Characterization of secretory sphingomyelinase activity, lipoprotein sphingolipid content and LDL aggregation in ldlr-/- mice fed on a high-fat diet.

Deevska GM, Sunkara M, Morris AJ, Nikolova-Karakashian MN - Biosci. Rep. (2012)

S-SMase and L-SMase activities in peritoneal macrophages, blood vessels and adipose tissue cultured ex vivoMice were placed either on standard or modified diets for 10 weeks (3–5 animals per group). NBD-SM was used as a substrate to measure Zn2+-dependent S-SMase activity in conditioned medium or L-SMase activity in cellular lysates. Results are normalized per mg of cellular protein. Means±S.D. are shown. *P<0.05 compared with mice of same genotype on standard diet. (A) S-SMase activity in various tissues of asm+/+/ldlr−/− mice. (B) S-SMase activity in resident peritoneal macrophages from asm−/−/ldlr−/− and asm+/+/ldlr−/− mice. (C) L-SMase activity in lysates prepared from the same macrophages.
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Related In: Results  -  Collection

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Figure 4: S-SMase and L-SMase activities in peritoneal macrophages, blood vessels and adipose tissue cultured ex vivoMice were placed either on standard or modified diets for 10 weeks (3–5 animals per group). NBD-SM was used as a substrate to measure Zn2+-dependent S-SMase activity in conditioned medium or L-SMase activity in cellular lysates. Results are normalized per mg of cellular protein. Means±S.D. are shown. *P<0.05 compared with mice of same genotype on standard diet. (A) S-SMase activity in various tissues of asm+/+/ldlr−/− mice. (B) S-SMase activity in resident peritoneal macrophages from asm−/−/ldlr−/− and asm+/+/ldlr−/− mice. (C) L-SMase activity in lysates prepared from the same macrophages.
Mentions: S-SMase activity under standard diet was high for ABVs, as well as for resident peritoneal macrophages, while it was low for epididymal adipose tissue (Figure 4A). The atherogenic diet had seemingly no stimulatory effect on the S-SMase of ABVs and fat tissue. If anything, the activity of ABVs tended to decline. However, macrophages from mice on modified diet exhibited 2-fold higher SMase activity. As expected, the S-SMase-deficient mice had no detectable secretory activity associated with their macrophages on either diet (Figure 4B). This confirmed that the activity measured in our assays came solely from S-SMase. Importantly, the observed diet-induced enzyme stimulation was S-SMase-specific since the activity of the L-SMases, which is produced by the same gene, was not induced (Figure 4C). The ASMase activity in the cells actually declined, which could indicate re-direction of the intracellular trafficking of the ASMase precursor away from the lysosomes and towards the secretory pathways in macrophages of mice on the atherogenic diet. Such a possibility is supported by published studies showing that atherogenic diet interferes with the mannose 6-phosphate receptor system [41]. The latter is known to regulate the processing of the lysosomal and secretory form of ASMase [3]. It is also possible, however, that the decrease in macrophages ASMase results from diet-induced accumulation of cholesterol, which is an ASMase inhibitor [42]. Whatever the case, it is clear that high-fat diet has an impact on macrophage S-SMase activity and/or secretion.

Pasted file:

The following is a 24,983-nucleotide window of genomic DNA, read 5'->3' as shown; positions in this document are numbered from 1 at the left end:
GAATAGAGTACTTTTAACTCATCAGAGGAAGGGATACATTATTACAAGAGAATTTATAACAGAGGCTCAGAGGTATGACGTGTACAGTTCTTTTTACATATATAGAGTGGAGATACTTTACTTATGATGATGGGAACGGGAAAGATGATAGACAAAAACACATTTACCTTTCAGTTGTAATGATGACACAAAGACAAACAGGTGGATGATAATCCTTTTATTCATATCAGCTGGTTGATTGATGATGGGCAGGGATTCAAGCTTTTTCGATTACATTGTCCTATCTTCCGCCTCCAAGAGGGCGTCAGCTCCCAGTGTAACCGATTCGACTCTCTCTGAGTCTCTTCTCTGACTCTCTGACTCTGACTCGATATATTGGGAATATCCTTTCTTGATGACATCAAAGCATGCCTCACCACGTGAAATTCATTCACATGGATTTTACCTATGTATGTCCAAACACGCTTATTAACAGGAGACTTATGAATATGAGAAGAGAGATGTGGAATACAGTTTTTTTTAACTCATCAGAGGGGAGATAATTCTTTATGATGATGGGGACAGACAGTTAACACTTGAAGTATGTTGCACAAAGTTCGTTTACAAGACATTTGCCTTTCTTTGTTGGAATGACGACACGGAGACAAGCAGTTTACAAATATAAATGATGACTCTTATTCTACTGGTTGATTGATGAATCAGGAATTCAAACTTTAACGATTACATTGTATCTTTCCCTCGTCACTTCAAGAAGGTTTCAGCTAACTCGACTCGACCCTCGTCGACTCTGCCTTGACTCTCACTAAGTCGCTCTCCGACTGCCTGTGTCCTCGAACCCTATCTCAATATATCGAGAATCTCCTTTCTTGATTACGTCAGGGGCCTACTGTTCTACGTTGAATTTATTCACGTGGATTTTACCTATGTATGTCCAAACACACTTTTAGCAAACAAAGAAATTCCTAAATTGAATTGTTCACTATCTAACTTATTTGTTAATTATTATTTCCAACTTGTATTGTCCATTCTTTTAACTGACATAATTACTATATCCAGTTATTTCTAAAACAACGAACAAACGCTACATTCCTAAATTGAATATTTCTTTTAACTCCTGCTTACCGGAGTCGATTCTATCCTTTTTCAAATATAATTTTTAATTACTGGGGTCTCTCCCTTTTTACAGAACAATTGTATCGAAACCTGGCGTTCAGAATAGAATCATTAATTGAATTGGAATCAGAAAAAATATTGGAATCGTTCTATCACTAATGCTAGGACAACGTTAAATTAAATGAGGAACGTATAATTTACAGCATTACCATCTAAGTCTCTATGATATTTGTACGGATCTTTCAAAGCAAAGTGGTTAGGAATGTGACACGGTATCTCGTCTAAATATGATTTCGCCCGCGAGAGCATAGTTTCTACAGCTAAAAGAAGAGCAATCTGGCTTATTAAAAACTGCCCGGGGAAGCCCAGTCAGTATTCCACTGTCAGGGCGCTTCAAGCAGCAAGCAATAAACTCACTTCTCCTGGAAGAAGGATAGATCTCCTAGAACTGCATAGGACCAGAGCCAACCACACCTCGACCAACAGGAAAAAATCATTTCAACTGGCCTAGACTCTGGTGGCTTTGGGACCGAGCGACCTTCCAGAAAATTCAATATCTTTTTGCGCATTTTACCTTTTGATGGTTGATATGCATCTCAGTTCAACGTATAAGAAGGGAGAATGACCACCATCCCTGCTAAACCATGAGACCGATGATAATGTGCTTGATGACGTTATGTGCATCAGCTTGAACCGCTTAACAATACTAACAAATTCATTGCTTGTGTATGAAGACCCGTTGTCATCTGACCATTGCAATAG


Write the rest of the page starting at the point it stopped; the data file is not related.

Bottom Line: An increased macrophage secretion seemed to be responsible for the elevated S-SMase activity.S-SMase mediates diet-induced changes in LDL ceramide content and aggregation.S-SMase effectiveness in inducing aggregation is dependent on diet-induced enrichment of LDL with SM, possibly through increased hepatic synthesis.

View Article: PubMed Central - PubMed

Affiliation: Department of Physiology, Division of Cardiovascular Medicine, University of Kentucky, A. B. Chandler Medical Center, Lexington, KY 40536, U.S.A.

ABSTRACT
The propensity of LDLs (low-density lipoproteins) for aggregation and/or oxidation has been linked to their sphingolipid content, specifically the levels of SM (sphingomyelin) and ceramide. To investigate this association in vivo, ldlr (LDL receptor)- mice (ldlr-/-) were fed on a modified (atherogenic) diet containing saturated fats and cholesterol. The diet led to significantly elevated SM content in all serum lipoproteins. In contrast, ceramide increased only in the LDL particles. MS-based analyses of the lipid acyl chain composition revealed a marked elevation in C16:0 fatty acid in SM and ceramide, consistent with the prevalence of palmitic acid in the modified diet. The diet also led to increased activity of the S-SMase [secretory SMase (sphingomyelinase)], a protein that is generated by ASMase (acid SMase) and acts on serum LDL. An increased macrophage secretion seemed to be responsible for the elevated S-SMase activity. ASMase-deficient mice (asm-/-/ldlr-/-) lacked S-SMase activity and were protected from diet-induced elevation in LDL ceramide. LDL from asm-/-/ldlr-/- mice fed on the modified diet were less aggregated and oxidized than LDL from asm+/+/ldlr-/- mice. When tested in vitro, the propensity for aggregation was dependent on the SM level: only LDL from animals on modified diet that have high SM content aggregated when treated with recombinant S-SMase. In conclusion, LDL-SM content and S-SMase activity are up-regulated in mice fed on an atherogenic diet. S-SMase mediates diet-induced changes in LDL ceramide content and aggregation. S-SMase effectiveness in inducing aggregation is dependent on diet-induced enrichment of LDL with SM, possibly through increased hepatic synthesis.

Show MeSH
Related in: MedlinePlus